The WTO must survive because it provides for transparent dialogue on an equal footing
The multilateral trading arrangement is in deep crisis. This is the second successive ministerial where the WTO has failed to agree upon an effective work programmeeditorials Updated: Dec 14, 2017 18:52 IST
The 11th ministerial conference of the World Trade Organization (WTO) has failed to arrive at any decision. This is not entirely unexpected. Without naming the US, India’s official statement has blamed its opposition to grant a permanent solution on public stock holding (PSH) for food security for the failure. In an earlier statement, India had warned that a failure to resolve the PSH issue could irreversibly damage the credibility of the WTO as an institution.
Such statements should not be taken as hyperbole. The multilateral trading arrangement is in deep crisis. This is the second successive ministerial in which the WTO has failed to agree upon an effective work programme. There has been no closure to the Doha Development Round which was adopted in 2001. In his speech at the closing ceremony, director general Roberto Azevêdo has underlined the need for keeping development and inclusiveness at the heart of WTO’s work. He has also warned against expecting both multilateralism and walking out with everything you wanted to work at the same time. If the Doha Round is to succeed, developed countries have to be willing to grant more concessions at the WTO. With Donald Trump at the helm of affairs in the US, this does not seem likely. The US’s withdrawal from the Paris climate accord shows that it might not be ready to honour even its existing commitments at multilateral forums. The demise of the multilateral trading system under the aegis of the WTO will be a big loss for third world countries, including India.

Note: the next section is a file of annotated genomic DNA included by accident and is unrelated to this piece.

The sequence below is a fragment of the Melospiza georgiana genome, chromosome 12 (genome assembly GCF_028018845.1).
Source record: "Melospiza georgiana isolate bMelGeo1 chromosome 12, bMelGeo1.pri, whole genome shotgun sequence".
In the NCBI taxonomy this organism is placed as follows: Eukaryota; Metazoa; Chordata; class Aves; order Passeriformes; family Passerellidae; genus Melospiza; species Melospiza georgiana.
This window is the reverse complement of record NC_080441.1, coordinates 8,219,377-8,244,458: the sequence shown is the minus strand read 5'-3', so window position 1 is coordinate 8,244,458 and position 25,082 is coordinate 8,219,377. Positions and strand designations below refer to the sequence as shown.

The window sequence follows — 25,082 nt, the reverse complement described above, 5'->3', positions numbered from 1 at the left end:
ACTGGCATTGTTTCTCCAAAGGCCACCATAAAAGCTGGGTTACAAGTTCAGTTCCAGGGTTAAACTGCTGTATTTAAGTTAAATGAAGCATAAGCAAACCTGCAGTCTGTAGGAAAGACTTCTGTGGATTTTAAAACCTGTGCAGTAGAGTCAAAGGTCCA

Despite all its limitations, the WTO provides to its members an opportunity for transparent dialogue on an equal footing. There cannot be a decision unless there is unanimity, which means no one can play big brother. There has also been a reasonable degree of success in at least bringing the issues of link between trade and development on the agenda of WTO. This is in stark contrast to the opaque manner in which mega-regional trade agreements are being negotiated. India’s own regional trade agreements have led to a faster rise in imports than exports. A big reason for this is our failure to augment domestic economic capabilities to reap export markets which have opened up through such treaties. And last, but not the least, it was China that stood firmly with India against US pressure in this ministerial. Solidarity among developing countries is a prerequisite for moving towards a more equitable global trade order.